Terry Lucas

Terry Lucas is the author of two award-winning poetry chapbooks, Altar Call and If They Have Ears to Hear, and two full-length poetry collections: In This Room and Dharma Rain. His work has received numerous awards, including the 2014 Crab Orchard Review Feature Award in Poetry, the fifth annual Littoral Press Poetry Prize, and five Pushcart Prize nominations. Terry’s poems, reviews, and essays have appeared in dozens of national literary journals. He has taught in the Chicago Public School System as a Master Poet in the Von Steuben Metropolitan Science Center’s Writing Center. Terry is the current Poet Laureate for Marin County California. He is a graduate of New England College MFA and is the former co-executive editor of Trio House Press.

Dawn McGuire

Dawn McGuire is a neurologist-poet and the author of four poetry collections, most recently American Dream with Exit Wound, a California Book Award finalist. She has received the Indie Book Award in Poetry for her 2012 collection, The Aphasia Cafe, and the Sarah Lawrence/Campbell Corner Prize for “poems that treat larger themes with lyric intensity.” Her work appears in Zyzzyva, Nimrod International, Narrative and numerous other literary magazines, and has been featured in a New Yorker poetry podcast.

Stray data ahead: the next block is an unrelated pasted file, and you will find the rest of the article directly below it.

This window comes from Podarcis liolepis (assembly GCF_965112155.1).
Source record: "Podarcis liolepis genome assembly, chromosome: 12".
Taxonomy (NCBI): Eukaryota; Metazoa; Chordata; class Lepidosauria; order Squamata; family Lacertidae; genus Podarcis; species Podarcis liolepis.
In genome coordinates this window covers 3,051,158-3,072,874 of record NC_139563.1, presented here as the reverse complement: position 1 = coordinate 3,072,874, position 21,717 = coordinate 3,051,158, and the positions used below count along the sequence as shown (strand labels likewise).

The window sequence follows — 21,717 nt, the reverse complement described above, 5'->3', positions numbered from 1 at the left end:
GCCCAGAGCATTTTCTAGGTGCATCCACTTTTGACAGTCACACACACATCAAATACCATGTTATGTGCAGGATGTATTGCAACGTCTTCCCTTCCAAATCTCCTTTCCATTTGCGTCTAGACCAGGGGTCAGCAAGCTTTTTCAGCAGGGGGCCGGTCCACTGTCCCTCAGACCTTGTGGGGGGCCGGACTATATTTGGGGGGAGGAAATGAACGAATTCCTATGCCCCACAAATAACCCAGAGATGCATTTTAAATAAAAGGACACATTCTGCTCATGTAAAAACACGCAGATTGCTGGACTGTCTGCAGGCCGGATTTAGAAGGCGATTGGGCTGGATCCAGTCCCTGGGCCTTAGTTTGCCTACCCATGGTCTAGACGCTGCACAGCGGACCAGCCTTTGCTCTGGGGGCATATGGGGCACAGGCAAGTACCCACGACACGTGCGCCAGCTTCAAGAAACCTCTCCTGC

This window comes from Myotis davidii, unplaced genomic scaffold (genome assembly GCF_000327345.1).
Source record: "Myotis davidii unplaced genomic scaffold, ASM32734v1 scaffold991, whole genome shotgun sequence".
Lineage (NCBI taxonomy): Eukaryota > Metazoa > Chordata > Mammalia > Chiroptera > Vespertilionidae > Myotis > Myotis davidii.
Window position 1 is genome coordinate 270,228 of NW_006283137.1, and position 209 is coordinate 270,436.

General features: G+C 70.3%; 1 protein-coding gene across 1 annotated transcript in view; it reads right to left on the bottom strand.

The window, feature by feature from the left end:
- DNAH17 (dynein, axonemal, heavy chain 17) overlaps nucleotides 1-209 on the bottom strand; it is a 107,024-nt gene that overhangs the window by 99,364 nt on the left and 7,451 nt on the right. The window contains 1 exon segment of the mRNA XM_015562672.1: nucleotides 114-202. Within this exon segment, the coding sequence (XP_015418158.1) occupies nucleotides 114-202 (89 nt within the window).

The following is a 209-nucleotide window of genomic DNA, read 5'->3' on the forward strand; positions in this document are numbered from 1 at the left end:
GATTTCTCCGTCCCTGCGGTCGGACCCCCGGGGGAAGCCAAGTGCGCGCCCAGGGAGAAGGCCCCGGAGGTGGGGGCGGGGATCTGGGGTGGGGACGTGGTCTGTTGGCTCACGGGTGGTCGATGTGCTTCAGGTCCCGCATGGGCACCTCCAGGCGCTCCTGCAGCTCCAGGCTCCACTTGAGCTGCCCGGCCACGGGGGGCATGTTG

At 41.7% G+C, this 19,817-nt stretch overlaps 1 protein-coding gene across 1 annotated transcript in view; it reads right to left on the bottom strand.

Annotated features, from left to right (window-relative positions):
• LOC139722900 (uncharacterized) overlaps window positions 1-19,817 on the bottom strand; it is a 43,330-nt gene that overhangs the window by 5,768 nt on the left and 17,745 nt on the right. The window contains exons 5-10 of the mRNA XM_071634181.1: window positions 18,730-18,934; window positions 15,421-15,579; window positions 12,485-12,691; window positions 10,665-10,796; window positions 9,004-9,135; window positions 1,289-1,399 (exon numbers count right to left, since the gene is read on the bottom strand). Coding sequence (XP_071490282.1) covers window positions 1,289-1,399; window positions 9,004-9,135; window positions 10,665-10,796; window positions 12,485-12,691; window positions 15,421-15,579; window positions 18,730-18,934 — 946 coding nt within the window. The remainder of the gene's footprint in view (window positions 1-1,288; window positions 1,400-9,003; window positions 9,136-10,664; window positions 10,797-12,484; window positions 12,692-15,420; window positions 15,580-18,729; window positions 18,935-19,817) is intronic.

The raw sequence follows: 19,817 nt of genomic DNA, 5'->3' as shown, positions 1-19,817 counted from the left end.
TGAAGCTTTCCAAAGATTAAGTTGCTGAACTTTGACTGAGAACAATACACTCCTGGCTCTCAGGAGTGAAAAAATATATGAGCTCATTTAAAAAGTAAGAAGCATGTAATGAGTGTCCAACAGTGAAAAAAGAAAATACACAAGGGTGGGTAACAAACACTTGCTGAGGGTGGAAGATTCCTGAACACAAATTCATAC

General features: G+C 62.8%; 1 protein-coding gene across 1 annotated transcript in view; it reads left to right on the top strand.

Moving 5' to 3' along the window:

Joshua McKinney

Joshua McKinney’s most recent book of poetry is Small Sillion (Parlor Press, 2019). His work has appeared in such journals as Boulevard, Denver Quarterly, Kenyon Review, New American Writing, and many others. He is the recipient of The Dorothy Brunsman Poetry Prize, The Dickinson Prize, The Pavement Saw Chapbook Prize, and a Gertrude Stein Award for Innovative Writing. He is co-editor of the online eco-poetry zine, Clade Song. A member of Senkakukan Dojo of Sacramento, he has studied Japanese sword arts for over thirty years.

Indigo Moor